- Appearance: (8) You wouldn’t see these on Top Chef Masters, but these nachos demanded our gastronomic attention. Don’t you just want to dive in and cover yourself in all that perfectly smoked pulled pork? The burnt chips and sour cream waterfall pulled down the rating a few points, but the guac, tomato, and moist mountain of meat all but makes up for any shortcomings.
- Quality of Ingredients: (9) We recorded our thoughts mid-nacho patrol, but we couldn’t hear anything over the sound of reckless crunching. The chips were thick–almost pita chip-like–and we could easily ignore the burntness (though they were a little under-salted). The tomatoes were fresh, and we enjoyed the guac, though we doubt it was homemade. As you could probably predict, the meat was the real stand-out of these chos. Oh-so-moist, oh-so-succulent, oh-so-flavorful! We were torn over whether or not we wanted a sauce…Oh, the selection of sauces! In our experience, BBQ sauce doesn’t go well with the overall palate of ‘chos, and it would probably be a shame to cover up the perfectly seasoned pork.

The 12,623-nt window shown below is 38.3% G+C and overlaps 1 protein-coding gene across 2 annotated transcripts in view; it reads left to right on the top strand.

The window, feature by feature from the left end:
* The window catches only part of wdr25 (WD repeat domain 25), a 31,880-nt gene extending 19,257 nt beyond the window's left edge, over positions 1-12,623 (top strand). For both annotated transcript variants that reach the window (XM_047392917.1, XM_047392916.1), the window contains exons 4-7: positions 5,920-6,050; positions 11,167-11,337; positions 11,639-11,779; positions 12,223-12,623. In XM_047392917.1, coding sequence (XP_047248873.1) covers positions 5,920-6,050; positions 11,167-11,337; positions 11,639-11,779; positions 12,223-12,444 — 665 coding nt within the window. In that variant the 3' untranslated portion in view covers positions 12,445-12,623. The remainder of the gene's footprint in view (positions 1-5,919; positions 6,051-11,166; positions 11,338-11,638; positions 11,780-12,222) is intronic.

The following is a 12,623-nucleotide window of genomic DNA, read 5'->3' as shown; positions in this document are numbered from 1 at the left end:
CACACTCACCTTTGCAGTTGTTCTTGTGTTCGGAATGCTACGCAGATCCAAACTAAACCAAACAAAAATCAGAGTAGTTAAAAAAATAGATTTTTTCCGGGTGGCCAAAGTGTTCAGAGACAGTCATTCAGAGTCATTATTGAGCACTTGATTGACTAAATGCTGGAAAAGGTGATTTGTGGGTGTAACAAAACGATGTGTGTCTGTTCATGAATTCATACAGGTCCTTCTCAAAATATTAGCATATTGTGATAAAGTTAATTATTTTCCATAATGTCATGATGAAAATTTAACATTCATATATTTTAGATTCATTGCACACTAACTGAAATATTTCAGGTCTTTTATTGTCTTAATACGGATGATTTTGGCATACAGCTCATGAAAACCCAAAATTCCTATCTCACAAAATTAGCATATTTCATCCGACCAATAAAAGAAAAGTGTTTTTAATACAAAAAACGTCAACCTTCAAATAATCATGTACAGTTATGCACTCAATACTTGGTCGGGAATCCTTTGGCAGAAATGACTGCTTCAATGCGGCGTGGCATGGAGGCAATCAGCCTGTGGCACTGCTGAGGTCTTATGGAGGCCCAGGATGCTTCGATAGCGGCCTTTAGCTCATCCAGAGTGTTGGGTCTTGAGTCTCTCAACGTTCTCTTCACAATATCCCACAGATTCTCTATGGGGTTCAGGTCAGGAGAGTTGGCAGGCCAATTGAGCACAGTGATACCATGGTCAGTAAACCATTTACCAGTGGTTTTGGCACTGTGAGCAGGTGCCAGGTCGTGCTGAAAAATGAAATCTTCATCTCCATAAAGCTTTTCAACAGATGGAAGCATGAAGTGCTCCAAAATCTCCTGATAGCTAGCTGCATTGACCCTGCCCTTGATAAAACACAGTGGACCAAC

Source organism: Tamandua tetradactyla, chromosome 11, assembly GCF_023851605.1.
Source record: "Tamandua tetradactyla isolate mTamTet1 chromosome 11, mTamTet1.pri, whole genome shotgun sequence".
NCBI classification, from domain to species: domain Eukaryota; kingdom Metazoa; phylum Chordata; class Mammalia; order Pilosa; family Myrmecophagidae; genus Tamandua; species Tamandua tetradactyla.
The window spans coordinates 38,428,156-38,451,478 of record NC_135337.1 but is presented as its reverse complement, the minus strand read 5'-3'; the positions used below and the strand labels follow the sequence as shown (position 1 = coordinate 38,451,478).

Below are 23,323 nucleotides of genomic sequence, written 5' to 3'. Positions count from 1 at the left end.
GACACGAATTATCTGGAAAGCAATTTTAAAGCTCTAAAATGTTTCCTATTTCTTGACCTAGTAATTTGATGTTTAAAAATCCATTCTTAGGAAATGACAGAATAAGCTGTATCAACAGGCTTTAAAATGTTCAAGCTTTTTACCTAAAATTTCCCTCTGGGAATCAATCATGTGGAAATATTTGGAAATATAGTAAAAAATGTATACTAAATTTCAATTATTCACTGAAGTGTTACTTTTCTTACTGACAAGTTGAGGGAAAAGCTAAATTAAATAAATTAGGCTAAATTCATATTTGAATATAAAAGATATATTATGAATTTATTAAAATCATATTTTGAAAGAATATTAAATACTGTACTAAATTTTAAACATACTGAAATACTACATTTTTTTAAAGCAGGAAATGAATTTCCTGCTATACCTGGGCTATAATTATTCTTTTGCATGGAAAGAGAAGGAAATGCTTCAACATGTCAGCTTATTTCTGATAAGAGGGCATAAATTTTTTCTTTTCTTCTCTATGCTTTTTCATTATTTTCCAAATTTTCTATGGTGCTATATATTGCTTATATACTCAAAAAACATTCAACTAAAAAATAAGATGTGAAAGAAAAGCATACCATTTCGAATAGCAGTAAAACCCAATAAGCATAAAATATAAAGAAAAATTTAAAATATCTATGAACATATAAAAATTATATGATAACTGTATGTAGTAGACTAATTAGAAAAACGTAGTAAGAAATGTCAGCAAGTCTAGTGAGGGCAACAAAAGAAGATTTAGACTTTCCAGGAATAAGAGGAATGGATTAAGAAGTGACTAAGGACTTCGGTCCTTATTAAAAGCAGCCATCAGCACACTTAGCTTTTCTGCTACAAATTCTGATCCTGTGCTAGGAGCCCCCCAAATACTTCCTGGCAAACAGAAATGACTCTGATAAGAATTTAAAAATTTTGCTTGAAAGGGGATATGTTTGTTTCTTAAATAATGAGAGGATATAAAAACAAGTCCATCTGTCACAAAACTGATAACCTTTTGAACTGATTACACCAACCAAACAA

- Distribution of Toppings: (7) New restaurant, same distribution problems. Naked chips, sparse cheese, and a sour cream avalanche that smothers everything toward the bottom of the plate. Dare we say it, but there were perhaps too many toppings and not enough chips!
- Price: (7.5) The one flaw of off-menu-Groupon-nachos is that you have no idea what they cost. After some shaky math, we estimate they were about $13, which is a lot by Nacho Patrol standards, but cheap in the grand scheme of BBQ.
- Overall: 31.5/40.
You should never order off the “American”menu at a Chinese restaurant, and you should never order anything but BBQ at Redbones. So, while we wholeheartedly endorse these nachos, we implore you, don’t even bother unless you get them with the off-menu pulled pork. It’s shocking and disappointing that Redbones doesn’t even list pork nachos as an option. So for now, we are classifying these as “specialty nachos”, separate from the Best of Boston list. Redbones, if you want to be a contender, put these on the menu!